Another day with only a few fish. I thought I knew how to do this. I was a better fisherman than this. “WAS” is the key word. I guess it has been about 15 years since I had seriously fished and I felt rusty. Making matters worse, I moved 400 miles away to Western Oregon. I moved to the other side of the Cascade Mountain Range and the waters are very different. There are a lot of small ponds and rivers. A far cry from the 60 lakes within 60 minutes slogan of Eastern Washington where I had grown up. A growing family necessitated that fishing had to be put on the back burner, but I finally had the chance again.
Growing up in the Northwest, bass fishing was not the hot pastime that it is in other parts of the country. I didn’t have access to famous fisheries, but what I did have access to, I knew how to fish. When I was younger, every spare dime was spent on bass fishing. I had an absurd amount of tackle compared to my friends and I consistently out fished everyone I fished with. This time around however, things are different. All at once it hit me. I’m starting over.
My goal in this article is not to bore you with my struggle, but to equip you with four tools that I have used, to help you navigate the frustration of starting from scratch. Whether you are new to the sport or made a regional shift like I did, there is a steep learning curve. Here are my hard earned lessons from the past two years re-learning how to bass fish in a new location.
Tool No.1: YouTube is your friend. Unlike any other time in history, we have access to incredible information on the internet (don’t get me started on the alternative). Many bass fishing pros today make a better living off of YouTube than in actual tournament fishing. I can’t imagine what an on the water lesson would cost from one of these top tier guys, but on YouTube you can get their tips and tricks from the comfort of your couch and completely free of charge. If you want to learn a new technique, you are a few clicks away from how-to’s and common mistakes to avoid. You have to wade through the haters, rant-masters and personality based channels with little meat on the bone, but it’s not hard to find good nuts and bolts practical channels like Fish The Moment, Tactical Bassin’ and Matt Stefan Fishing.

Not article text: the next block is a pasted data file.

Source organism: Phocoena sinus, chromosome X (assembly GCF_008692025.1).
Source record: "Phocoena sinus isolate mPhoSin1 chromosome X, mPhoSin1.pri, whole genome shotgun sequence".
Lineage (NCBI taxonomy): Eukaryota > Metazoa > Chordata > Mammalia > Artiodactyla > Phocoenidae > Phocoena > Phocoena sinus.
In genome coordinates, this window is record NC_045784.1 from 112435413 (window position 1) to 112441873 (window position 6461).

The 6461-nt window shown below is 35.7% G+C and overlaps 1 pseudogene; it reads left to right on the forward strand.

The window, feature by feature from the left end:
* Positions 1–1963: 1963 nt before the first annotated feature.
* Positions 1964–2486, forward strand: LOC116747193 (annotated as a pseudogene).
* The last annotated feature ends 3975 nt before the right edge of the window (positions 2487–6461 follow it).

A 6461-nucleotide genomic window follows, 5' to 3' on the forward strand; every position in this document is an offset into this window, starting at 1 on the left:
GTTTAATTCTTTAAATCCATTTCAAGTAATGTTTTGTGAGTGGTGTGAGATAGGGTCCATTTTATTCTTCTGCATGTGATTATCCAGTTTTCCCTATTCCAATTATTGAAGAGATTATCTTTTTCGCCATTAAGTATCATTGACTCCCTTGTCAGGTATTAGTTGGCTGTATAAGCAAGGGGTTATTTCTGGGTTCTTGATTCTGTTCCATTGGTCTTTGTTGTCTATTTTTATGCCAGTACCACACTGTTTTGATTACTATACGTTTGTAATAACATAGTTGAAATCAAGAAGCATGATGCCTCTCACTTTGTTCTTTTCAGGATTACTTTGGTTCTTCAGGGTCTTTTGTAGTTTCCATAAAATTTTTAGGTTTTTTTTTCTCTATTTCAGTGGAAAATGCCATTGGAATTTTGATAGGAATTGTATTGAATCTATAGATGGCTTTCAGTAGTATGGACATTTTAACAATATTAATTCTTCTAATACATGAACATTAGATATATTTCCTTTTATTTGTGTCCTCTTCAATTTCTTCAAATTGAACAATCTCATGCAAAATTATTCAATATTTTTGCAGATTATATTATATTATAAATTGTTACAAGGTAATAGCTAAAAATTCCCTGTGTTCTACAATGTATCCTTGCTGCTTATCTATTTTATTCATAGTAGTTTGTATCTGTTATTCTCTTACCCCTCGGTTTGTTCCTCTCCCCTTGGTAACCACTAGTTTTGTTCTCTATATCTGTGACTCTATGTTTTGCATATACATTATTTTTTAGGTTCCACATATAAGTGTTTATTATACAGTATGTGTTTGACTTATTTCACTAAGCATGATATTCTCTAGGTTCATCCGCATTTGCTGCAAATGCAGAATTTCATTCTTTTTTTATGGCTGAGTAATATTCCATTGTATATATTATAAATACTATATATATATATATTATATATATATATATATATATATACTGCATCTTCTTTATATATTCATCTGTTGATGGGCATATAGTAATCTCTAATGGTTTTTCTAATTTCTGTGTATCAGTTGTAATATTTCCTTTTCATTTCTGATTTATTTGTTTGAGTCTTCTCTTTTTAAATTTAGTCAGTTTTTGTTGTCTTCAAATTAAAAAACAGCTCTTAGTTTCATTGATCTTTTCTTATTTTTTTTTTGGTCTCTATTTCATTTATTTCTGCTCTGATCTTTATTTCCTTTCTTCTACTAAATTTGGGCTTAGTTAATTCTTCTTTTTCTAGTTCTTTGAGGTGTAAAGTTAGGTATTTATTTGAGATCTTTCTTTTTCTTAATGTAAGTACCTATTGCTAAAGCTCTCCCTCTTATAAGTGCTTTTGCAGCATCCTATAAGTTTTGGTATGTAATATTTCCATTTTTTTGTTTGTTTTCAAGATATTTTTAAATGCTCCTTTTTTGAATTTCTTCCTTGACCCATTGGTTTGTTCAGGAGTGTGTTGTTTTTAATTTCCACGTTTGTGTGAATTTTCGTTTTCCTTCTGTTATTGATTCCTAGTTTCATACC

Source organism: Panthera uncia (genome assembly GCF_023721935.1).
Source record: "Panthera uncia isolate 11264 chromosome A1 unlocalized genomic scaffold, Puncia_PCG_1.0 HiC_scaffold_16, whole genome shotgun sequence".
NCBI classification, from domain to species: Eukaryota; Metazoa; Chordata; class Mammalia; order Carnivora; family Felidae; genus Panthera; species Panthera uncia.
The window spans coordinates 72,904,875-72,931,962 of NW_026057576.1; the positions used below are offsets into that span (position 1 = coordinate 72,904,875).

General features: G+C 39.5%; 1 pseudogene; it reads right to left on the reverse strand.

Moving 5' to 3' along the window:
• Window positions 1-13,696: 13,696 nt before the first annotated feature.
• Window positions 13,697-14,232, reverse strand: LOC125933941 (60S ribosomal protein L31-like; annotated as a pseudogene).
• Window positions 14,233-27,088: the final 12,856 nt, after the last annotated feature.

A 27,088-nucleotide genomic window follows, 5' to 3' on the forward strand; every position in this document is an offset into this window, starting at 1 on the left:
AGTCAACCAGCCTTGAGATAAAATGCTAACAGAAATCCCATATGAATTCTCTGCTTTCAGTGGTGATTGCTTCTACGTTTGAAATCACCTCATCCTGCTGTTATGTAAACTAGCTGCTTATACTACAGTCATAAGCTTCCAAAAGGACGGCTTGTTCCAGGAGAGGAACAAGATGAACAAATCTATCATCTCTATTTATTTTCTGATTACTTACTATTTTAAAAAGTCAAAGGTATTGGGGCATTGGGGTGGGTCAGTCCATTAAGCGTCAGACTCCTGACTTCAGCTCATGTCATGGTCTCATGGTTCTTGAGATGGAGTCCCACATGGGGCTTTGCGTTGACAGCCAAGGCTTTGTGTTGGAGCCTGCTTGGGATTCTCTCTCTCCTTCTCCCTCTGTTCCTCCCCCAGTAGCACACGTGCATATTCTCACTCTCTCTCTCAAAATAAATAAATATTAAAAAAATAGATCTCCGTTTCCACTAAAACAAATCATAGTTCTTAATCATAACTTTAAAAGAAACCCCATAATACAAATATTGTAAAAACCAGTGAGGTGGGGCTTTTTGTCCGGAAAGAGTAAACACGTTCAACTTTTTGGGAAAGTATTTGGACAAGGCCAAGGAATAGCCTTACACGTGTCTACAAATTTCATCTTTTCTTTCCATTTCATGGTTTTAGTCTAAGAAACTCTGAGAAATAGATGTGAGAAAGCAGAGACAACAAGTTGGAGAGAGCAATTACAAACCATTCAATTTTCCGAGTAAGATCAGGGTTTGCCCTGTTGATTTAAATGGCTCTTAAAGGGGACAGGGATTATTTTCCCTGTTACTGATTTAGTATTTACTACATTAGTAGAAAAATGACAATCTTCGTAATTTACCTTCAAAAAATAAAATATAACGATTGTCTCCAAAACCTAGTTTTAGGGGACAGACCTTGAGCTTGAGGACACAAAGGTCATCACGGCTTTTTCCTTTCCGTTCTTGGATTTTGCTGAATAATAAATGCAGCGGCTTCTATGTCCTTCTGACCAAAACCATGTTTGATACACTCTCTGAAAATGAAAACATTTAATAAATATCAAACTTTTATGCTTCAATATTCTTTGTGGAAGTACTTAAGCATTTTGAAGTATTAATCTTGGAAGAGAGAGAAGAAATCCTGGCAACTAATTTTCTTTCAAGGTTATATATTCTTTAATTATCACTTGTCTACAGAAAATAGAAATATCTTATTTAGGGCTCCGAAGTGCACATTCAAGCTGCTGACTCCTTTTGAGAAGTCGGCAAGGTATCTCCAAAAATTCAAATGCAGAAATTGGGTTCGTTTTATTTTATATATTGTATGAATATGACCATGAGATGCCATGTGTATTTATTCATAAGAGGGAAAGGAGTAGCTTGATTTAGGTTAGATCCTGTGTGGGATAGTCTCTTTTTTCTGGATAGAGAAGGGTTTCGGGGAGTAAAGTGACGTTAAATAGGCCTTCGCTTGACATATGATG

Tool No. 2: A good fish finder is worth every penny. Last year I picked up a Garmin Striker Vivid 9SV and it changed everything. All of a sudden I had new, unseen areas to fish that I was unaware of before, because I just couldn’t see them. Additionally, I cut out unproductive areas that look promising above the waterline. Once I have charted my local bodies of water it helps me be strategic and use my time on the water more wisely. I can cut out entire sections of lake and help me be strategic about what bait I’m fishing and what depth to fish at. My side view helps me see fish and structure that I was completely unaware of before. Most recently this equated to a 3lb. smallmouth in the middle of the channel, that wasn’t associated with any structure or cover. Why didn’t I do this sooner???
Tool No. 3: Set realistic expectations. You are learning. Every trip out is a learning experience, boom or bust. Truth be told, I have had quite a few “I’ll never go there again” experiences in the last year. But, as I sit back and look at them objectively I realize it was a weather issue, a depth issue or the wrong time of day. Desire does not equate to skill and experience, and as such you won’t go out and slay hawgs all day just because you want to. I live in the Northwest and am far from any sizable lakes, so I’m just going to catch bass like I’m in Florida. This is the deceptive side to YouTube. I have yet to see a video where a guy goes out and struggles all day and only lands a few dinks. Guys that are making those videos leave that on the cutting room floor, but they have those days, too.
Tool No. 4: Fishing is better with friends. We all need the occasional day to decompress from life and have some solitude, but it’s just not as fun to key in on a school of fish or celebrate a big fish by yourself. Make friends with someone who is a local and learn from them. Like most things in life the best way to get good at something is to learn from someone better than you. No one is going to give up their spots or tips to a stranger. So, don’t be a stranger, be a friend.
Andy's Adventure Gear List
Written by Andy Ulrich, Feelfree Competitive Fishing Team Member
Edited by Bobby Ulrich, Feelfree US Pro Staff Team Member